He sits beside us in the lowest places of our lives, like water. Are we broken? He is broken with us. Are we rejected? Do people despise us not for our evil but for our good, or attempted good? He was “despised and rejected by men.” Do we weep? Is grief our familiar spirit, our horrifyingly familiar ghost? Do we ever say, “Oh, no, not again! I can’t take any more!”? He was “a man of sorrows and acquainted with grief.” Do people misunderstand us, turn away from us? They hid their faces from him as from an outcast, a leper. Is our love betrayed? Are our tenderest relationships broken? He too loved and was betrayed by the ones he loved.
Does he descend into all our hells? Yes. In the unforgettable line of Corrie ten Boom from the depths of a Nazi death camp, “No matter how deep our darkness, he is deeper still.”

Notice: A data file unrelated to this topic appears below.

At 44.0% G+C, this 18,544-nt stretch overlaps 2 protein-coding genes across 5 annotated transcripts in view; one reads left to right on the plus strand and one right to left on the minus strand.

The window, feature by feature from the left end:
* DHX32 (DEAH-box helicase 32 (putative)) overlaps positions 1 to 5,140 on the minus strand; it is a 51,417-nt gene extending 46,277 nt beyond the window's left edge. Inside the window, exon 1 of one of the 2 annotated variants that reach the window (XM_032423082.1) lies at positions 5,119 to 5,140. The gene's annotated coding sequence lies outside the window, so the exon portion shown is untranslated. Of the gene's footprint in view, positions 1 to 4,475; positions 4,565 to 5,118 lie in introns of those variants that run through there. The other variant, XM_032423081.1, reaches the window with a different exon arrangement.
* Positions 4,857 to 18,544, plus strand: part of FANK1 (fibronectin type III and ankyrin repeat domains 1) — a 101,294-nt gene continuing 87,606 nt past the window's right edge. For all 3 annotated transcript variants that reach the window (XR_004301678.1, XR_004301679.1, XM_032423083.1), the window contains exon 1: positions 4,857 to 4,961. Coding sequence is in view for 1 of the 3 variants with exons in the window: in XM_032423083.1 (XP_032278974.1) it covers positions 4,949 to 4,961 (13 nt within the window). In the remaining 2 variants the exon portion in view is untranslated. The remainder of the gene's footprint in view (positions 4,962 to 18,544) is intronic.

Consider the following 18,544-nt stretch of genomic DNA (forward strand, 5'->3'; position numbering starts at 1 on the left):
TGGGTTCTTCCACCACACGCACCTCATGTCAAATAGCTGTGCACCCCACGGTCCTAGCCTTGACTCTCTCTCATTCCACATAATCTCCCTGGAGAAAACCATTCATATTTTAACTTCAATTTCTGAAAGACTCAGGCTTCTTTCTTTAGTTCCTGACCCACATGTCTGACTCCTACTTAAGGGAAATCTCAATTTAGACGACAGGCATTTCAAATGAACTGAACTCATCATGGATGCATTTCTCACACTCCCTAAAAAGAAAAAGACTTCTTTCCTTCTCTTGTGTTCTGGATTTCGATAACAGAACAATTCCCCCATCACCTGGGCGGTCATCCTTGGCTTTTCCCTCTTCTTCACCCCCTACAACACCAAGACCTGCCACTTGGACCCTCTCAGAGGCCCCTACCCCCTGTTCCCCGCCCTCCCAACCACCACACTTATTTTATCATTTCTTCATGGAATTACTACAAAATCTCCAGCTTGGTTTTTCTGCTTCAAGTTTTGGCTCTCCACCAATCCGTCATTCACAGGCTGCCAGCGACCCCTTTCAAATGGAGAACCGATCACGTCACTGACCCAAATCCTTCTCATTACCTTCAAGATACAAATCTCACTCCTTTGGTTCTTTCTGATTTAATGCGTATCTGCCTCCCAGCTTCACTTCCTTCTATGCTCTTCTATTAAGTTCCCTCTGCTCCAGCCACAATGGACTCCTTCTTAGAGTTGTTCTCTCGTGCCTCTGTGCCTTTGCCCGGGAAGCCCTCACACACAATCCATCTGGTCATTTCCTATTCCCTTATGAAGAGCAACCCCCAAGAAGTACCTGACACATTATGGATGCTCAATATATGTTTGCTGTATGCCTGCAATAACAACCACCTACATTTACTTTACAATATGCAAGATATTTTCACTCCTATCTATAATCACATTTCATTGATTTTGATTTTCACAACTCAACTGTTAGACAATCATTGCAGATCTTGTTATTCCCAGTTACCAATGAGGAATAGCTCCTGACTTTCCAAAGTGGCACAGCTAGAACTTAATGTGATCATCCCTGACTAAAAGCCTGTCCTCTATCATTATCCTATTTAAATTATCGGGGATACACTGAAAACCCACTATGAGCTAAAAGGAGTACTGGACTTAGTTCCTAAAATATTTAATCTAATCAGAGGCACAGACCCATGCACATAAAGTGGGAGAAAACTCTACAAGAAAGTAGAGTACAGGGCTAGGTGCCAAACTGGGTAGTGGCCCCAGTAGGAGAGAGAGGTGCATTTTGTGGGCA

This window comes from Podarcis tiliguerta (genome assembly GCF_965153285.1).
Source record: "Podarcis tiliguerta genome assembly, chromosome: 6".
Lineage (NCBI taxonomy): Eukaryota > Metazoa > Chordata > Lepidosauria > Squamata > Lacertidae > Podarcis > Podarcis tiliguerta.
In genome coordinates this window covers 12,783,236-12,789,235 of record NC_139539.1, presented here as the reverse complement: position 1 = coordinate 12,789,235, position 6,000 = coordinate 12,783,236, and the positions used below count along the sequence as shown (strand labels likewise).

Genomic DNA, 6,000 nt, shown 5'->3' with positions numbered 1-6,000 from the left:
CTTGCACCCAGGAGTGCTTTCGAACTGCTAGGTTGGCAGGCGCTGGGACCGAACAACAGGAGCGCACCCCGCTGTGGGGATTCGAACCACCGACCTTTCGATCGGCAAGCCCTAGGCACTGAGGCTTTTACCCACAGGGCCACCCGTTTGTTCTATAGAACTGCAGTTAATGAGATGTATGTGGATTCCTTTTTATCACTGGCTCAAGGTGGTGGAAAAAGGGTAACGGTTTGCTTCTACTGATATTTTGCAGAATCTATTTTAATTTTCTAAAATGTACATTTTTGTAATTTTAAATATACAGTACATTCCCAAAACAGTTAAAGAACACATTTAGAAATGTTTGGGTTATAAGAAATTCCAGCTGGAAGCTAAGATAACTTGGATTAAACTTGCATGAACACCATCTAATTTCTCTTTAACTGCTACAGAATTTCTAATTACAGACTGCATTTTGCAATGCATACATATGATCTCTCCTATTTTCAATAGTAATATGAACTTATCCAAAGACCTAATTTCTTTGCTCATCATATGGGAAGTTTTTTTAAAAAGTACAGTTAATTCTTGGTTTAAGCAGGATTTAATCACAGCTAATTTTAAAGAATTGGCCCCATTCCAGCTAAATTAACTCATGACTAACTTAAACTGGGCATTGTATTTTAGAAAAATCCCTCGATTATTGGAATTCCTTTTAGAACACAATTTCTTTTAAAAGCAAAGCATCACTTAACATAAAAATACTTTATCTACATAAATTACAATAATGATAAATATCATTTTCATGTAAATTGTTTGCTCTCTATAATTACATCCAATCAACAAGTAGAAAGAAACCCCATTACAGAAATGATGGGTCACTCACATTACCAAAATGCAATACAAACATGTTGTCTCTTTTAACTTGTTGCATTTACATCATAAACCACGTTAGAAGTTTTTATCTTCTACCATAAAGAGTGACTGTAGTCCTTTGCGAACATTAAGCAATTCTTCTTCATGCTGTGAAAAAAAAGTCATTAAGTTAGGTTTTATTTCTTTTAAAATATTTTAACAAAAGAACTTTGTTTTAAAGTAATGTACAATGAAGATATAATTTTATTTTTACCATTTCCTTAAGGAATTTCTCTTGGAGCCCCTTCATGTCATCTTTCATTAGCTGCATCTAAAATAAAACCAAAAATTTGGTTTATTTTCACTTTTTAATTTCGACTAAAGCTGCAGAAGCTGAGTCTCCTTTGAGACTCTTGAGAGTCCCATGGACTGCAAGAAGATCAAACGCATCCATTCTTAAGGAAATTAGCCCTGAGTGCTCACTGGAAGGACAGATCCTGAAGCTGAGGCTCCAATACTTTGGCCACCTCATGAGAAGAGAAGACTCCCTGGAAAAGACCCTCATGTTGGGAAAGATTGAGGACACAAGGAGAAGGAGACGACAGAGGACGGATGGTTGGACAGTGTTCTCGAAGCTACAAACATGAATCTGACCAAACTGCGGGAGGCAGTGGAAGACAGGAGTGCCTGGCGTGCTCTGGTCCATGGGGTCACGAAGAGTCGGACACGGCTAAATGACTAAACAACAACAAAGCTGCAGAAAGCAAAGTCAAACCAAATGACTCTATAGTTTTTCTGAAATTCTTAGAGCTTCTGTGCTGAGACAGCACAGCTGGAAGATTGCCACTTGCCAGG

We lose little bits of life daily — our health, our strength, our youth, our hopes, our dreams, our friends, our children, our lives — all these dribble away like water through our desperate, shaking fingers. Nothing we can do, not our best efforts, holds our live together. The only lives that don’t spring leaks are the ones that are already all watery. The only hearts that do not break are the ones that are busily constructing little hells of loveless control, cocoons of safe, respectable selfishness to insulate themselves from the tidal wave of tears that comes sooner or later.
He is the most forgotten soul in the world. He is the one we love to hate. He practices what he preaches: he turns his other cheek to our slaps. That is what love is, what love does, and what love receives.
And this is for my hubby, who sticks with me no matter what demons I’ve got inside my head. (Except the part about “and I’m just a man”, because obviously I’m not 😀 .)